The debate before lunch was a fascinating one about what we call dioceses. The reason why we were talking about this was to do with the creation of the new ‘super-diocese’ of …. well is it West Yorkshire and the Dales or is it Leeds? Legally, of course, it is called the Diocese of Leeds but the Diocese of Bradford is asking the church to reconsider the naming of Sees so that they can be named after a region instead of only after cities.
On one level of course, this seems exactly the sort of thing that the church would enjoy spending a great deal of time talking about. But there are some important principles involved. One is historic. When dioceses were first being established the convention was that cathedrals and therefore bishoprics were founded in cities. In contrast, monasteries were founded in the desert and so these two models of the church, episcopal and monastic had these distinct loci.
Another principle is that of particularity. As the Bishop of Chelmsford said, ‘Jesus was known as Jesus of Nazareth not Jesus of the Palestinian area.’ The incarnation is totally framed in the particular – an entry of the divine into a particular moment in history, in a particular place, with a particular identity. This principle finds its expression in parish as well as diocese, the church ministering in the particular locality, named. Cathedrals as well are part of this, founded and established in an urban environment, even if that urban environment is small.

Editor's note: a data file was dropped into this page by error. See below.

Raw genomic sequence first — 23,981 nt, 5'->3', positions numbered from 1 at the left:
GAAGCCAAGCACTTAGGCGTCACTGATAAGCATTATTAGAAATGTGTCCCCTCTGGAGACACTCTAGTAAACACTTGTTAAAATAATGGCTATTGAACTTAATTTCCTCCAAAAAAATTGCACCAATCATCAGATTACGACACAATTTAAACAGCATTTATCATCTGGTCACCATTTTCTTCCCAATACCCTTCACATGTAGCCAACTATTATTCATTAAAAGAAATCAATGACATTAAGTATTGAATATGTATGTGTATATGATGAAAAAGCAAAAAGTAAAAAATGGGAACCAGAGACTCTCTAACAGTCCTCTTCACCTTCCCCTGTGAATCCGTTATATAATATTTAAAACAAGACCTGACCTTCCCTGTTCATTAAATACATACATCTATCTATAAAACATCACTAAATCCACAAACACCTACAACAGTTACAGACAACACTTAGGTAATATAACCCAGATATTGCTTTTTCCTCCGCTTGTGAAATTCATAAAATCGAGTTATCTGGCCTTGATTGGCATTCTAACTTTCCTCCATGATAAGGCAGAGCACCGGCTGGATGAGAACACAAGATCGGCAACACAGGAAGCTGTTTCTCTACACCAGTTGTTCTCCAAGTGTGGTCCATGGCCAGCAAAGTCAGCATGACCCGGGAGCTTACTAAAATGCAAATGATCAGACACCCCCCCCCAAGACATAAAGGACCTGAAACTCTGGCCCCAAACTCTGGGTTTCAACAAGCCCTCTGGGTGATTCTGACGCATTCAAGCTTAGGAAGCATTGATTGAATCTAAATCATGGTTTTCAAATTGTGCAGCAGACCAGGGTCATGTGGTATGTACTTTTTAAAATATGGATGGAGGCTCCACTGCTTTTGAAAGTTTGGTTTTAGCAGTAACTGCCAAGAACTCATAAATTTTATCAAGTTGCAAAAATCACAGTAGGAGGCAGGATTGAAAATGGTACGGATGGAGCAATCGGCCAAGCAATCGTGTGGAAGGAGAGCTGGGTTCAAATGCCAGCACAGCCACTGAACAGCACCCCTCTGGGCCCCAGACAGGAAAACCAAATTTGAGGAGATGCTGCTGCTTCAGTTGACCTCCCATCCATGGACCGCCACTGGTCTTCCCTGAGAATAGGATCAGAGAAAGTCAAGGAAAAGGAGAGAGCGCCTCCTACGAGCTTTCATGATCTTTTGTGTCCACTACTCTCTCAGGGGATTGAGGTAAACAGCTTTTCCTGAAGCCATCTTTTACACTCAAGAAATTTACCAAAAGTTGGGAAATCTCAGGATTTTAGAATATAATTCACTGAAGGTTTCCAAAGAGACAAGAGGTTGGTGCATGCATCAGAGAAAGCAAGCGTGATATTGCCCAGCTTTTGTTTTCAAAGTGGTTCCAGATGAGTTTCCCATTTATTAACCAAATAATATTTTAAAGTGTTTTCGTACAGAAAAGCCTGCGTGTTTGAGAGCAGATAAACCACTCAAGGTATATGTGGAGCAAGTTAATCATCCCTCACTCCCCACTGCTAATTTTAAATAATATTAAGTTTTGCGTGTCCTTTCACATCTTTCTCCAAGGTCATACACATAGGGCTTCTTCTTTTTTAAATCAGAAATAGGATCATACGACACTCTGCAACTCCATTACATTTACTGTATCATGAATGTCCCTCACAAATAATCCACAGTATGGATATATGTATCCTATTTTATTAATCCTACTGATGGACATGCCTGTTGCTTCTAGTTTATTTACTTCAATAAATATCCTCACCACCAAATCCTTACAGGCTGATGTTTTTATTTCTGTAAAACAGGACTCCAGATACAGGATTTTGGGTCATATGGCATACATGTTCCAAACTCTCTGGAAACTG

But is this all important? I was thinking about this as we were filming the documentary on the cathedral which will be broadcast a week today in the Cathedrals series on BBC4. ‘Living God’, our cathedral programme for our life at Southwark for this year, is about how we live well, with God, in the city, in the particular place where we are and where we are called to be the church. And I firmly believe that the city is a place of salvation, after all it is the ultimate destination of the people of God, the city of God, the new Jerusalem.
The Diocesan Motion passed and so it will return to us for further debate. It will be good though to talk through these issues together for what we call things is important, it defines us.
Lord, we are called by your name;
leave us not, O Lord our God.